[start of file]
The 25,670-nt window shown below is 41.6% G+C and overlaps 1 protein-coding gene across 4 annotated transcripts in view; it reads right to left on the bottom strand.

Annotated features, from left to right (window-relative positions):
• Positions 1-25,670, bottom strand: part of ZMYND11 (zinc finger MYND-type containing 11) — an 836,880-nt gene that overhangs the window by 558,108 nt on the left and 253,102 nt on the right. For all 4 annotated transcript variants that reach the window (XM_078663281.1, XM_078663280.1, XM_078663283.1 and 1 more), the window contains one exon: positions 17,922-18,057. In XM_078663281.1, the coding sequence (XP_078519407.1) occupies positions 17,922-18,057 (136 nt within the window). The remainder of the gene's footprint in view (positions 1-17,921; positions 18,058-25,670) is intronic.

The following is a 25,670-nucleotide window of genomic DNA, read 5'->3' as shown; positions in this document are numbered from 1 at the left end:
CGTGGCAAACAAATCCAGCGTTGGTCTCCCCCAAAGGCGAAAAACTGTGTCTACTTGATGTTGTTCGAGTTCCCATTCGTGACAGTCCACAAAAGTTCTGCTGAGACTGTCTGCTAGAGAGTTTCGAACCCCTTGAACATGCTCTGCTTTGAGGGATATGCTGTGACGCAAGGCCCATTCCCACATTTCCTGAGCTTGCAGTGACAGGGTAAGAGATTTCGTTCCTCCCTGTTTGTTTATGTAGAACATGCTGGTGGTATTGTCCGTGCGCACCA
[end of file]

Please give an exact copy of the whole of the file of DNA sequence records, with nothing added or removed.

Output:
The 25,670-nt window shown below is 41.6% G+C and overlaps 1 protein-coding gene across 4 annotated transcripts in view; it reads right to left on the bottom strand.

Annotated features, from left to right (window-relative positions):
• Positions 1-25,670, bottom strand: part of ZMYND11 (zinc finger MYND-type containing 11) — an 836,880-nt gene that overhangs the window by 558,108 nt on the left and 253,102 nt on the right. For all 4 annotated transcript variants that reach the window (XM_078663281.1, XM_078663280.1, XM_078663283.1 and 1 more), the window contains one exon: positions 17,922-18,057. In XM_078663281.1, the coding sequence (XP_078519407.1) occupies positions 17,922-18,057 (136 nt within the window). The remainder of the gene's footprint in view (positions 1-17,921; positions 18,058-25,670) is intronic.

The following is a 25,670-nucleotide window of genomic DNA, read 5'->3' as shown; positions in this document are numbered from 1 at the left end:
CGTGGCAAACAAATCCAGCGTTGGTCTCCCCCAAAGGCGAAAAACTGTGTCTACTTGATGTTGTTCGAGTTCCCATTCGTGACAGTCCACAAAAGTTCTGCTGAGACTGTCTGCTAGAGAGTTTCGAACCCCTTGAACATGCTCTGCTTTGAGGGATATGCTGTGACGCAAGGCCCATTCCCACATTTCCTGAGCTTGCAGTGACAGGGTAAGAGATTTCGTTCCTCCCTGTTTGTTTATGTAGAACATGCTGGTGGTATTGTCCGTGCGCACCA